Being surveilled: ”We run quite a diagnostic risk when we take molecular examples of behavior and postulate that we have a significant finding. To wit, we have found the patient engaging in activities which we are certain demonstrates that they are not, in fact, that severely injured. Someone is at the mall, and, therefore, s/he is not ill and should be at work. Someone requests a day off from work in order to complete tasks at home. We then find s/he has left town, and we are certain that s/he never planned to complete any work assignment.
Some of the examples from my practice:
Patient is a 43 yo white male who fell from height while working as a roofer. The man is ~72 inches in height and weighs ~185 pounds with blonde hair and beard. He states that he cannot stand or sit for extended periods, has pain radiating from lower back to buttocks and down both legs to his calves. The insurer forwards a surveillance tape they were sold that claims to show the man working landscaping. Indeed, the individual shown on the tape appears to be moving plants and turning over soil without observable limitations. I wondered why the person filming the patient was not concerned that the man on the film was ~66 inches and 220 pounds…and was Hispanic.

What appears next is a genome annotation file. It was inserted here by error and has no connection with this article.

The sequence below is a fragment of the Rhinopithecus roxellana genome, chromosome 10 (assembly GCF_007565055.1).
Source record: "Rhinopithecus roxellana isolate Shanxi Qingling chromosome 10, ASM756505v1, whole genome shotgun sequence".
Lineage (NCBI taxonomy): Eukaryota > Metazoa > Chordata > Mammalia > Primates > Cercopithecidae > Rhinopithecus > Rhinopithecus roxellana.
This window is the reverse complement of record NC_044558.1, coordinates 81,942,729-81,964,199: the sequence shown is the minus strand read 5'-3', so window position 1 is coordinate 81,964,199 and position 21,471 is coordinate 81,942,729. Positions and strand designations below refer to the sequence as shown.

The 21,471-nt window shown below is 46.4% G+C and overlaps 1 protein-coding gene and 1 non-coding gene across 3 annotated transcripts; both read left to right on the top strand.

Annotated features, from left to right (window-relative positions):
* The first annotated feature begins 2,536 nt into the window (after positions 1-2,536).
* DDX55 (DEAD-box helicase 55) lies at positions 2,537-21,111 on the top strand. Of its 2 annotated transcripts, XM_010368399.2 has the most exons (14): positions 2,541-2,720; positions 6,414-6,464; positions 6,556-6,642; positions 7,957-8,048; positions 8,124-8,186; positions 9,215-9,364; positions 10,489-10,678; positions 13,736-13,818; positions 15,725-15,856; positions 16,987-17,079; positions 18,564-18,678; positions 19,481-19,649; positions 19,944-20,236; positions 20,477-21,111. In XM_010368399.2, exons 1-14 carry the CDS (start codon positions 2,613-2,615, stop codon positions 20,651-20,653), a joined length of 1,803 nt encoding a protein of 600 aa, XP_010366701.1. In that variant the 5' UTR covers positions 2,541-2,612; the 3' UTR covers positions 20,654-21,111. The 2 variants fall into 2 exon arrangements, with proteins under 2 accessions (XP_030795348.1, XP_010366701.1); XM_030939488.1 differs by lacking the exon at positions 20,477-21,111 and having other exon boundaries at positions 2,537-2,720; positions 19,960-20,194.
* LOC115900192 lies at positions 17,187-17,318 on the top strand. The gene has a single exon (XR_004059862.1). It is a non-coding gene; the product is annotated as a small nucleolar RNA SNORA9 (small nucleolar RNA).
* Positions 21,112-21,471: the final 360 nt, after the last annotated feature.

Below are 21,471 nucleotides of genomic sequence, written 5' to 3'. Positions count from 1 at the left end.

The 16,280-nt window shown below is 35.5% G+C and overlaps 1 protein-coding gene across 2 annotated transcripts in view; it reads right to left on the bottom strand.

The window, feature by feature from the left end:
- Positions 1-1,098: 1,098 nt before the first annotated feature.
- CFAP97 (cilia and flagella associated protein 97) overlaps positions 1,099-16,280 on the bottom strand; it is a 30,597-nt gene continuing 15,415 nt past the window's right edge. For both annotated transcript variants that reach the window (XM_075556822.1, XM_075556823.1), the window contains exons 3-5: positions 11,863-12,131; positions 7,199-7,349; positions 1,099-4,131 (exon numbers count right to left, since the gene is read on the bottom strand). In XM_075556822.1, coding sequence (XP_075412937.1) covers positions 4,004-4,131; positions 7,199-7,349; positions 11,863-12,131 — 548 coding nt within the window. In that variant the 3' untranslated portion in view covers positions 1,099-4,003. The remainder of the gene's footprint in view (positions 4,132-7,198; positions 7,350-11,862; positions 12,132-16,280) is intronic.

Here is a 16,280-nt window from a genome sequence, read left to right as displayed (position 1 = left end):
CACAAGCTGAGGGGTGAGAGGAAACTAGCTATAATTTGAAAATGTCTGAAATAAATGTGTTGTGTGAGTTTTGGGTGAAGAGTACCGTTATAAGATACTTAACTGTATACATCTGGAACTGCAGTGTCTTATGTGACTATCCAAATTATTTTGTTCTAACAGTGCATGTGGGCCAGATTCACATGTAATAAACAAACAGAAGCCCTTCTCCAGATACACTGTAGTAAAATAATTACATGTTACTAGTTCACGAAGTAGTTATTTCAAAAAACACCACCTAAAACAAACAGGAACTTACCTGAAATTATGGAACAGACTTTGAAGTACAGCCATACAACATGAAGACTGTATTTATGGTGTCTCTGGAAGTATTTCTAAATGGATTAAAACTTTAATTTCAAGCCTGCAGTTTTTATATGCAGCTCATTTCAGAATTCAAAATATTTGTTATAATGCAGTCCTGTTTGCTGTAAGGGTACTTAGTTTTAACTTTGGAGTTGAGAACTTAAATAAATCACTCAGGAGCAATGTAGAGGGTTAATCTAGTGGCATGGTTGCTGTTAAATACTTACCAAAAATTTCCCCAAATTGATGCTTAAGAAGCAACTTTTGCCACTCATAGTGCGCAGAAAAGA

Patient is a 60 year old executive who fell from his desk chair and injured his dominant (right) shoulder, clavicle, elbow and wrist. Someone called his employer, surveilled the patient and stated that the man was in his yard gardening. When the patient was asked if this were true, he acknowledged that he had repeatedly done so. I asked how this was possible. He said that he uses his non-dominant arm, uses a crawler that he has for his car, lays on his stomach, and then noted: “I would go stir crazy if I did not attempt to do something…anything.”
In the quest to find malingering patients, we make truly untenable connections between what we believe they should do and what they feel they must do. If recovery from injury spans many months, or even years, from where would the quality of life be found? A patient can be indicted for inactivity since this is not full participation in rehabilitation. In turn, they can be indicted for attempting surveilled activities that will normalize their lives.
In effect, we cannot draw clinical conclusions from a random sampling of a patient’s behavior.